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My commissioning today, August 30, 2015, as a Stephen minister for my congregation (I’m smiling at my excited family in the second row, in case you’re wondering)

My commissioning today, August 30, 2015, as a Stephen minister for my congregation (I’m second from the left in both photos)

As ministry workers, we all have a calling from the Lord on our lives that we deeply sense. It motivates our work, which can be really demanding and discouraging at times. It would make such a difference in our work to hear that our ministries are making a positive impact in the lives of people we serve.

Sometimes, we need to ask for a public affirmation of our roles. At other times, our churches will offer that to us. For example, I was commissioned today to be a Stephen minister for our congregation. During the services (all four of them!), I felt encouraged, humbled, and ready to serve in this capacity.


Which do you need more right now as a ministry worker:

  • to sense a more specific calling in a ministry role from the Lord?
  • to be affirmed in your work by a congregational commissioning?
  • or to be ordained as a preacher?

I have found through my book interviews that ministry workers seek affirmation in their callings in different ways. Many times it depends on the denomination of church they attend.

Besides for these three ways—calling, commissioning, and ordaining—ministry workers also seek a “word of wisdom” or being prayed over to confirm their spiritual gifts in some churches.

Let’s define these three main ways. These terms can mean different things in the Church* (and sometimes different things in different churches). I am using definitions given by various ministry leaders.

  • calling: a strong inclination, either from one’s self or from the Holy Spirit in a Christian’s life, to pursue vocational ministry
  • commissioning: authority granted for a ministry role within a particular church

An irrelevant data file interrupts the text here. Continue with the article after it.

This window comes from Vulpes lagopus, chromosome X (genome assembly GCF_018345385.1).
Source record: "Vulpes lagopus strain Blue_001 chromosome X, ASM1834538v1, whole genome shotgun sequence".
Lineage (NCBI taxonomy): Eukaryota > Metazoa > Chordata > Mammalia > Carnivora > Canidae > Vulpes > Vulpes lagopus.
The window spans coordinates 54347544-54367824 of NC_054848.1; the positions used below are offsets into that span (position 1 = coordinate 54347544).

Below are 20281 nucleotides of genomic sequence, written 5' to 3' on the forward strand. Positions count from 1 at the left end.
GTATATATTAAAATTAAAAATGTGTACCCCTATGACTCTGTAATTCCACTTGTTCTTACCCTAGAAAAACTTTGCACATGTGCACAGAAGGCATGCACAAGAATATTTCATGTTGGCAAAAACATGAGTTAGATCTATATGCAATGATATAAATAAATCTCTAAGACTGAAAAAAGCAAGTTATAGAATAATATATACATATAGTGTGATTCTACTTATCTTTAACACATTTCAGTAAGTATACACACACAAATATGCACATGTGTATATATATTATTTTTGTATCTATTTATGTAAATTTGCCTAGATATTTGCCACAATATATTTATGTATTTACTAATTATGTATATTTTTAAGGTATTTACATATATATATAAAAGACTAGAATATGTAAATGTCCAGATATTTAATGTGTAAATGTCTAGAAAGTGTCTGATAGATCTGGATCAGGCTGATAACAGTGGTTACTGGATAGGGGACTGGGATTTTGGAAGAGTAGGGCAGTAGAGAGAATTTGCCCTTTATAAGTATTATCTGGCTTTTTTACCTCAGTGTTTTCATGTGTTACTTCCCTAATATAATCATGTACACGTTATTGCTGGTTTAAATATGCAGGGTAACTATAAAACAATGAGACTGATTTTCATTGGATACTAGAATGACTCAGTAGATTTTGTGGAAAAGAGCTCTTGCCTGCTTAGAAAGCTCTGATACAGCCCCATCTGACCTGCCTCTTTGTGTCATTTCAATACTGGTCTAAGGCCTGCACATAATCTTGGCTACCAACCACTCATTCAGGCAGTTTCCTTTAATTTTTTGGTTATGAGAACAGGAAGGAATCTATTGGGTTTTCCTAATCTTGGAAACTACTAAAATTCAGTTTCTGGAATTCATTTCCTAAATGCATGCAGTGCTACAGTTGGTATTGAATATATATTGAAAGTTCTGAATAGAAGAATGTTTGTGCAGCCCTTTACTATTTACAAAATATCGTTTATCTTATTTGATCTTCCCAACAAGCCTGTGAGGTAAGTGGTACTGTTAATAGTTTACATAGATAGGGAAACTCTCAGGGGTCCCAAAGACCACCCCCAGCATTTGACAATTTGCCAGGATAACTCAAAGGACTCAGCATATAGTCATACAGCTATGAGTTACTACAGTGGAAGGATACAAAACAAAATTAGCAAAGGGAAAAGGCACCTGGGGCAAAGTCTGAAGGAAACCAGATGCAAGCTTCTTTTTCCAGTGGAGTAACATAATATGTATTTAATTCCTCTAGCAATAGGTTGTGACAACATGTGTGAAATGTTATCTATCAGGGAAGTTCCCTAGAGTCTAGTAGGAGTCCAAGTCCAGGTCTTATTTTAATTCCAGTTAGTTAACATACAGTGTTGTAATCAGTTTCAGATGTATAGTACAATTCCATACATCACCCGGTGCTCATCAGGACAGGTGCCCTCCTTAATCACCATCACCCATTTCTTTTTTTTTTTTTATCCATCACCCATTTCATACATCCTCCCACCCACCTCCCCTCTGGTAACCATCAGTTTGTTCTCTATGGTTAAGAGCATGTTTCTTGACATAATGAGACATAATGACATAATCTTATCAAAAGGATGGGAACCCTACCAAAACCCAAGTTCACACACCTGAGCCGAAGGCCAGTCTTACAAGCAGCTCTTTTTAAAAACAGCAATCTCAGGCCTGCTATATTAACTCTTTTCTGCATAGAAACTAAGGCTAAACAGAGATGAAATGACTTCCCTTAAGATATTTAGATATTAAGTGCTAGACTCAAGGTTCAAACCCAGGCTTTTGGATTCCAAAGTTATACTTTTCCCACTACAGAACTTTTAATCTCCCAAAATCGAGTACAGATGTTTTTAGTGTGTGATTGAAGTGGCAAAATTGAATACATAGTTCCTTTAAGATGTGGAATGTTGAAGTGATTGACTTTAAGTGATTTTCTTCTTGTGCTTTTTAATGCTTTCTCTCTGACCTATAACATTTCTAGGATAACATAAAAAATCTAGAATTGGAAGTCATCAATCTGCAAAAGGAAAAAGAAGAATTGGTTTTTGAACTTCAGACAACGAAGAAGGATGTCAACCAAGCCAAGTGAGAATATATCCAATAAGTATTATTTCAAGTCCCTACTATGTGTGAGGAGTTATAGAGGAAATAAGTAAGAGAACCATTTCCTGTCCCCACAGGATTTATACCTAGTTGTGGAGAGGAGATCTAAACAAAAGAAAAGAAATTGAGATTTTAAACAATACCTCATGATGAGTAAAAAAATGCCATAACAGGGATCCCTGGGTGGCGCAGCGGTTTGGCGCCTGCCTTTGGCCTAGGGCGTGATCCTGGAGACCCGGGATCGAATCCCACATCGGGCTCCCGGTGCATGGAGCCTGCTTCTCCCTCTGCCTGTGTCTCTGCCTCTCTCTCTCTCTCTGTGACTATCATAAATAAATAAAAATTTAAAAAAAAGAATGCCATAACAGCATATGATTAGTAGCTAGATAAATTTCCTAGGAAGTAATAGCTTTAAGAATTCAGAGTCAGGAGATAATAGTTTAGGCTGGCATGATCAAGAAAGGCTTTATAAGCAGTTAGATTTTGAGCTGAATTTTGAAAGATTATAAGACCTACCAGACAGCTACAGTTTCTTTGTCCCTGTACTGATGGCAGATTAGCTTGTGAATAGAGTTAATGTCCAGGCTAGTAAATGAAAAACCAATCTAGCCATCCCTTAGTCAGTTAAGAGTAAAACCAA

• ordaining: to confer ministerial authority for preaching throughout a denomination or throughout the Christian Church

I have found that there is a denominational edge to these terms as well. In the Lutheran church, where I’ve been for the past year, our congregation likes to talk about “calls” and “commissions.”

But the women I’ve interviewed in Pentecostal churches have all been ordained. Some of them preach. Some of them pastor a church with their husbands. Some of them don’t want a physical pulpit, but they do want the affirmation and approval they sense an ordination gives them for ministry work.

How about your ministry? Maybe it’s time to reach out for affirmation of your spiritual gifts. Maybe you lead a ministry that has been largely forgotten by your church. Or maybe you are beginning a speaking ministry and need the encouragement to get out there.

Here are some ways to achieve that:

  1. Decide on what you need from your congregation and your pastor. Realize that some congregations are not going to support ordination for you without certain credentials. However, they may commission you. Be aware of your denominational specifics, and ask for recognition with humility.
  2. If your ministry goes wider than a specific church, think about who could recognize your gifts. Maybe your prayer team could hold a short service and pray over you, “sending” you out to the greater world. Or your pastor would be willing to do a private commissioning.
  3. Ask someone to take a photo of the moment. Put it somewhere you will see it every day, like on your desktop wallpaper. Remind yourself daily of your calling in God’s family:

“Now there are varieties of gifts, but the same Spirit. And there are varieties of ministries, and the same Lord. And there are varieties of effects, but the same God who works all things in all persons. But to each one is given the manifestation of the Spirit for the common good” (1Corinthians 12:4-7).

May the Lord bless you as you perform the work He gives you—

Lisa.

* I capitalize “Church” when I am referring to the Christian Church in general and throughout the world. Individual churches get the small “c.”